Michael Tolliver Lives, Paperback
4.5 out of 5 (2 ratings)


Michael Tolliver, the sweet-spirited Southerner in Armistead Maupin's classic "Tales of the City" series, is arguably the most beloved gay character in fiction.

Now, almost twenty years after ending his groundbreaking saga of San Francisco life, Maupin revisits his all-too-human hero, letting the 55-year-old gardener tell his story in his own voice.

Having survived the plague that took so many of his friends and lovers, Michael has learned to embrace the random pleasures of life, the tender alliances that sustain him in the hardest of times, "Michael Tolliver Lives" follows its protagonist as he finds love with a younger man, attends to his dying fundamentalist mother in Florida, and finally reaffirms his allegiance to a wise octogenarian who was once his landlady.While Maupin insists that this book is not, strictly speaking, a continuation of "Tales of the City", a reassuring number of familiar faces appear along the way.

As usual, the author's mordant wit and ear for pitch-perfect dialogue serve every aspect of the story - from the bawdy to the bittersweet. "Michael Tolliver Lives" is a novel about the act of growing older joyfully and the everyday miracles that somehow make that possible.




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Showing 1 - 2 of 2 reviews.

Review by

A return, after, what? 20 years? to the world of Barbary Lane, and a chance to catch up with some beloved friends. Anna Madrigal is still with us, and wonderful as ever; Mouse is still surviving, still adorable, and now partnered with a man 20 years his junior; Brian … is still Brian, while Shawna is all grown up and writing a sex blog. Most importantly, this novel rehabilitates Mary-Anne, who I thought Maupin treated thoroughly shabbily in the last couple of books. Warm and cosy as a beloved soft toy; an undemanding comfort read.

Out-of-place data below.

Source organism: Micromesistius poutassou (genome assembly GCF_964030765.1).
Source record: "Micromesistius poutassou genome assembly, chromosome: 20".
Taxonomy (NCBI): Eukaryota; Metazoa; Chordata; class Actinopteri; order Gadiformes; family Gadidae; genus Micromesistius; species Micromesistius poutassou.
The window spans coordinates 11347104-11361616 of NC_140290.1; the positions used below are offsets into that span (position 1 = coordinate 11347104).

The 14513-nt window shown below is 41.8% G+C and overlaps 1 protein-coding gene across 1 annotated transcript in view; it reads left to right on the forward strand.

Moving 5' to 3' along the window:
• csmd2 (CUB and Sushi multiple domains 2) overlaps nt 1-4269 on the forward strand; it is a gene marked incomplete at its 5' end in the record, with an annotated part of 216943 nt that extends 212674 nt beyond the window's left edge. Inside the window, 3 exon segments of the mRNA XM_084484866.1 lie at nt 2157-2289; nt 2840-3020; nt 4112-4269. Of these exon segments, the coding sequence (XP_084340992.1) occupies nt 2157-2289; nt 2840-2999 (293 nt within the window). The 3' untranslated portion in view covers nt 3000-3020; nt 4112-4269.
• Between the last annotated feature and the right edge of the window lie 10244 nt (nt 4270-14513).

Review by

I've just finished this after devouring it in two sittings. My first thoughts are that this could be my favourite of the Tales of the City series. Written in the first person it is a more intimate and tender account of Mouse / Michael Tolliver's life now. In fact I had tears rolling down my cheeks for the last two chapters, not just because of the story, but also because it was like coming to the end of a reunion with long lost but much loved friends. Armistead Maupin should be really proud of this book, it has a genuine warmth that is very hard to find in books, and somehow it never slips into corniness. I think maybe it helps that the story isn't as eventful and action packed as some of the earlier ones, it reflects the changes to Mouse's life as he approaches old age, as he looks back to old loves and friends as much as he looks ahead with an acceptance that life will never be as it was, but that doesn't mean there won't be happiness and pleasures of a different kind. Altogether a hopeful, affectionate book, this has left me with a mix of sadness and happiness, not an unpleasant combination actually. Mr Maupin I salute you..

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